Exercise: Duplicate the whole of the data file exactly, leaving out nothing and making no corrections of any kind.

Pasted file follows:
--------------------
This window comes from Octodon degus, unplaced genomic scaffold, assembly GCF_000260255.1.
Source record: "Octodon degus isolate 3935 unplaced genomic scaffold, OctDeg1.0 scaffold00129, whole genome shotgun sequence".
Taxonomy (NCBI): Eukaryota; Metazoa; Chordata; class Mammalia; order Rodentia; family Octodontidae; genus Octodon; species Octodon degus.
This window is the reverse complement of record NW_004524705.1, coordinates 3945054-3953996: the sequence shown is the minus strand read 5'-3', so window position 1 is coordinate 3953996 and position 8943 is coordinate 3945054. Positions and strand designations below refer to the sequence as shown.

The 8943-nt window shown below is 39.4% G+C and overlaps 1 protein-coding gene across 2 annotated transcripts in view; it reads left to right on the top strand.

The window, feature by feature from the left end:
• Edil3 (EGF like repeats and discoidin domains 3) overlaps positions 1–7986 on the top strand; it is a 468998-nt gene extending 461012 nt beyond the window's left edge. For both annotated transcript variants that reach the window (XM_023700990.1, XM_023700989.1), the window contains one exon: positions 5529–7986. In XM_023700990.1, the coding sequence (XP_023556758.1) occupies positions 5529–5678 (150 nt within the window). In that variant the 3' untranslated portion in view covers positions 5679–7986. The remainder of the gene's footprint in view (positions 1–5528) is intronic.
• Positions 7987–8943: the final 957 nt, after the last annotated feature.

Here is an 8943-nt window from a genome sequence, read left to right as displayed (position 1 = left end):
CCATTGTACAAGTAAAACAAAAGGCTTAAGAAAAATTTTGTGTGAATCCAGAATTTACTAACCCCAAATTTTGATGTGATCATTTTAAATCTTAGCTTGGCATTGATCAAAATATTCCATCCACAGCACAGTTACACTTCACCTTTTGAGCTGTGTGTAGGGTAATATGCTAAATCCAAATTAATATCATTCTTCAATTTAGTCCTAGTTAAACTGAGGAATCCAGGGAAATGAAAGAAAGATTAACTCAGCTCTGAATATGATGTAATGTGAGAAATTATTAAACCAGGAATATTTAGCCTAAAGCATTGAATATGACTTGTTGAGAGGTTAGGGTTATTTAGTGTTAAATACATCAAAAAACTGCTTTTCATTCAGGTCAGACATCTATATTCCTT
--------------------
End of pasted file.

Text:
This window comes from Octodon degus, unplaced genomic scaffold, assembly GCF_000260255.1.
Source record: "Octodon degus isolate 3935 unplaced genomic scaffold, OctDeg1.0 scaffold00129, whole genome shotgun sequence".
Taxonomy (NCBI): Eukaryota; Metazoa; Chordata; class Mammalia; order Rodentia; family Octodontidae; genus Octodon; species Octodon degus.
This window is the reverse complement of record NW_004524705.1, coordinates 3945054-3953996: the sequence shown is the minus strand read 5'-3', so window position 1 is coordinate 3953996 and position 8943 is coordinate 3945054. Positions and strand designations below refer to the sequence as shown.

The 8943-nt window shown below is 39.4% G+C and overlaps 1 protein-coding gene across 2 annotated transcripts in view; it reads left to right on the top strand.

The window, feature by feature from the left end:
• Edil3 (EGF like repeats and discoidin domains 3) overlaps positions 1–7986 on the top strand; it is a 468998-nt gene extending 461012 nt beyond the window's left edge. For both annotated transcript variants that reach the window (XM_023700990.1, XM_023700989.1), the window contains one exon: positions 5529–7986. In XM_023700990.1, the coding sequence (XP_023556758.1) occupies positions 5529–5678 (150 nt within the window). In that variant the 3' untranslated portion in view covers positions 5679–7986. The remainder of the gene's footprint in view (positions 1–5528) is intronic.
• Positions 7987–8943: the final 957 nt, after the last annotated feature.

Here is an 8943-nt window from a genome sequence, read left to right as displayed (position 1 = left end):
CCATTGTACAAGTAAAACAAAAGGCTTAAGAAAAATTTTGTGTGAATCCAGAATTTACTAACCCCAAATTTTGATGTGATCATTTTAAATCTTAGCTTGGCATTGATCAAAATATTCCATCCACAGCACAGTTACACTTCACCTTTTGAGCTGTGTGTAGGGTAATATGCTAAATCCAAATTAATATCATTCTTCAATTTAGTCCTAGTTAAACTGAGGAATCCAGGGAAATGAAAGAAAGATTAACTCAGCTCTGAATATGATGTAATGTGAGAAATTATTAAACCAGGAATATTTAGCCTAAAGCATTGAATATGACTTGTTGAGAGGTTAGGGTTATTTAGTGTTAAATACATCAAAAAACTGCTTTTCATTCAGGTCAGACATCTATATTCCTT